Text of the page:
2. Local variables live on the stack*. When compiling a block of code, the compiler counts how many bytes are needed to hold all the local variables, and then increments the stack pointer so that all the variables can fit below it (along with some other stuff like frame pointers and return addresses and whatnot). Then it just remembers that, for example, local variable x is at an offset -2 from the stack pointer, foo is at an offset -4 and so on, and uses those addresses whenever those variables are referenced in the following code.
  3. Since the compiler knows that x is at address (stack pointer - 2), that's the location that is set to the value 12 when you do x = 12.
  4. Not entirely sure if I understand this question, but say you want to read the memory at address 0x00EB5748. The control unit in the CPU reads the instruction, sees that it is a load instruction, and passes the address (in binary of course) to the load/store unit, along with some other junk like how many bytes to read. Then the LSU sends that address to some memory (probably L1 cache), and after a certain time gets the value 12 back. Then this data is available to, say, put in a register, or send to the ALU to do arithmetic, or whatever.
  5. That seems to be accurate, yes. Going back to the first question, an address simply means "byte number 0xWHATEVER in memory".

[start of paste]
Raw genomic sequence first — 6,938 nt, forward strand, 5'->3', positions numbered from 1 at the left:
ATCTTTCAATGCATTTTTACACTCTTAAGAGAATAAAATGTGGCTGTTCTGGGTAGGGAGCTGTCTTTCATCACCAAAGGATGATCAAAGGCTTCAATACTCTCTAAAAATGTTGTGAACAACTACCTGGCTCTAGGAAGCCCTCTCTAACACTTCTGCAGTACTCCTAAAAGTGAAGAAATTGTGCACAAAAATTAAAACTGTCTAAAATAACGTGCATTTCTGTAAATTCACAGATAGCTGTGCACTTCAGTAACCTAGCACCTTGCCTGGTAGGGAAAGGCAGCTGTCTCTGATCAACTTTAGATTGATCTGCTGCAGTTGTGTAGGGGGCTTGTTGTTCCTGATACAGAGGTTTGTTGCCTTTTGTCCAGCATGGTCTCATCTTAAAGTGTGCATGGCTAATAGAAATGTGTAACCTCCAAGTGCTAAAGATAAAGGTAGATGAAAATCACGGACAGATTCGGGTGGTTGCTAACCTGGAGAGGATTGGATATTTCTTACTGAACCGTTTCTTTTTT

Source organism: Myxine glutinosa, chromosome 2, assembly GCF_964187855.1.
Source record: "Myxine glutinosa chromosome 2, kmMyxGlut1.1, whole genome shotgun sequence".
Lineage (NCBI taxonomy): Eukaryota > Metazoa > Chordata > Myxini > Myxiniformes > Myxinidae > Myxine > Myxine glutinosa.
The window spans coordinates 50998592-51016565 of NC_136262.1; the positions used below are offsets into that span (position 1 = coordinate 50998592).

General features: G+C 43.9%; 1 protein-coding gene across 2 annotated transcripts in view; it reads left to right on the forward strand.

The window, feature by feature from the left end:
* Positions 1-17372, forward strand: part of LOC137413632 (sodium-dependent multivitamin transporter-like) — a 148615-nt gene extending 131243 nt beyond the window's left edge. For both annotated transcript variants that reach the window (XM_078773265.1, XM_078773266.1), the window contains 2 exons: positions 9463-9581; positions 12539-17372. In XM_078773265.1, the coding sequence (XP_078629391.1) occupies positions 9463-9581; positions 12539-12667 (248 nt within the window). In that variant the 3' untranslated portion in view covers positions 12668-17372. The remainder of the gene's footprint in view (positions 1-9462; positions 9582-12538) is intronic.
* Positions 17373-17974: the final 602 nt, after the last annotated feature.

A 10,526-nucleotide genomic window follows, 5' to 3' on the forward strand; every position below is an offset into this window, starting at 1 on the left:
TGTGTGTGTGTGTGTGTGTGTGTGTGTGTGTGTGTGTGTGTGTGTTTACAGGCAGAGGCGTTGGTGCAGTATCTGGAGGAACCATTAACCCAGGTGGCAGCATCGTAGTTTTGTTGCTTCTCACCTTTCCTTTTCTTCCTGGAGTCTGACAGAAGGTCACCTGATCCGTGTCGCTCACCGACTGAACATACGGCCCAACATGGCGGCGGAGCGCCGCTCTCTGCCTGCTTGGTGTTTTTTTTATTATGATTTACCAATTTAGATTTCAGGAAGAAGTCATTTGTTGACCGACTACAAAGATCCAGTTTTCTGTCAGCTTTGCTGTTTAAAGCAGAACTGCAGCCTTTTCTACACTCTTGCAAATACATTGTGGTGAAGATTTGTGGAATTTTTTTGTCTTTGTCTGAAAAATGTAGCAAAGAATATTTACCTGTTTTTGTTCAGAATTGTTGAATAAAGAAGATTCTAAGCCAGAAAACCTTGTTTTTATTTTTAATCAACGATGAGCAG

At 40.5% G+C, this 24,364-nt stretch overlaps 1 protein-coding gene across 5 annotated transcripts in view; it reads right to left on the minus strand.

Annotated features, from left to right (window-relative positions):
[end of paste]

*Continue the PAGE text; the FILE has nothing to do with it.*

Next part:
Hope this clarified things a bit at least.

*I should probably explain the stack as well. A stack is a portion of memory reserved for local variables (and some other stuff). It starts at a fixed location in memory, and stops at the memory address contained in a special register called the stack pointer. To begin with, the stack is empty, so the stack pointer just contains the start of the stack. As you put more data on the stack, the SP is incremented. This means that you can always put more data on it simply by putting it at the address in the SP, and then incrementing the SP so that once again anything past that address is free memory.

share|improve this answer
Also, if anyone sees any factual errors please correct them. My sources include lectures I half-slept through years ago, stuff I may have read in a book or whatever idunno, dreams, hallucinations and more. –  Imre Kerr Jun 21 '13 at 13:16

Your Answer


By posting your answer, you agree to the privacy policy and terms of service.

Not the answer you're looking for? Browse other questions tagged or ask your own question.